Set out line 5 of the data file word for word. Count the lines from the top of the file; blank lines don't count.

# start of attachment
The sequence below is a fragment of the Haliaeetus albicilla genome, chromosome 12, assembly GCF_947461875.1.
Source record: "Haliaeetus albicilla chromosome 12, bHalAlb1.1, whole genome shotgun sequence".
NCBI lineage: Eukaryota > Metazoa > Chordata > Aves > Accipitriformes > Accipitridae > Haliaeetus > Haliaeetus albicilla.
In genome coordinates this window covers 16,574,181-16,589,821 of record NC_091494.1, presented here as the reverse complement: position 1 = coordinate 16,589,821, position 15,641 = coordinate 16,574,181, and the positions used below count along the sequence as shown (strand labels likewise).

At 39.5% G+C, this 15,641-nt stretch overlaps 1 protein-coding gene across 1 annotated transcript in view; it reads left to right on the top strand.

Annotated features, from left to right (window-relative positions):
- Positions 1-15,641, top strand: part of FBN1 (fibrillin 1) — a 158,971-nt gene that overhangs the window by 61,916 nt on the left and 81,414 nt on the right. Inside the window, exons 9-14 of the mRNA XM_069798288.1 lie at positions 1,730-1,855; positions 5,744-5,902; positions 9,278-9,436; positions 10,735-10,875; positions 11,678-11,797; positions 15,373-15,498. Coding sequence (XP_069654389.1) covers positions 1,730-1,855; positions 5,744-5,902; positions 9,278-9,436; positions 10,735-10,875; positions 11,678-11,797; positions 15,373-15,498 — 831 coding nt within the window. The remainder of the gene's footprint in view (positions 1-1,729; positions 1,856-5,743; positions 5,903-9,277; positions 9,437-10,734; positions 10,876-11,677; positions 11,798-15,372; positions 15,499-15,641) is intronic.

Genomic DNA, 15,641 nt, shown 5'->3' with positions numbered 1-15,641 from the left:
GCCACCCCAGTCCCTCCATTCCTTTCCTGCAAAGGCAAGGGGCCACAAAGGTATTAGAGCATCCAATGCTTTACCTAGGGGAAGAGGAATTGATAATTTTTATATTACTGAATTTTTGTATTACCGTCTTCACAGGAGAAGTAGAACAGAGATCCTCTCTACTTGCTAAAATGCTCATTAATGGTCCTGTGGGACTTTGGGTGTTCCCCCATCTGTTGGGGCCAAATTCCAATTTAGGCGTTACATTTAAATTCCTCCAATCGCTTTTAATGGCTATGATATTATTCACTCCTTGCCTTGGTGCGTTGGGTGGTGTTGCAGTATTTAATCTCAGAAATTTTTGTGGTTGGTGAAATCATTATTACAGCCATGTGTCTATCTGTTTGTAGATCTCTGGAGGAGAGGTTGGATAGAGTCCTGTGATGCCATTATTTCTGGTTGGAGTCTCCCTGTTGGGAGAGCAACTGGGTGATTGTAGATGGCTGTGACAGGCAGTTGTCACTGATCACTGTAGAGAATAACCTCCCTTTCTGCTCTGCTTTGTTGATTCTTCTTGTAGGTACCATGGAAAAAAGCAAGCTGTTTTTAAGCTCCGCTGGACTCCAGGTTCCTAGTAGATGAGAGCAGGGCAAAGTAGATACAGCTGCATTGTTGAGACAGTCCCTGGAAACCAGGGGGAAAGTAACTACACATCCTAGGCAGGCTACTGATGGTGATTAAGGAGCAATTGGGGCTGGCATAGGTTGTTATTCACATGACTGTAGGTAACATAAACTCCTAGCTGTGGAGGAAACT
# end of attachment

At 39.5% G+C, this 15,641-nt stretch overlaps 1 protein-coding gene across 1 annotated transcript in view; it reads left to right on the top strand.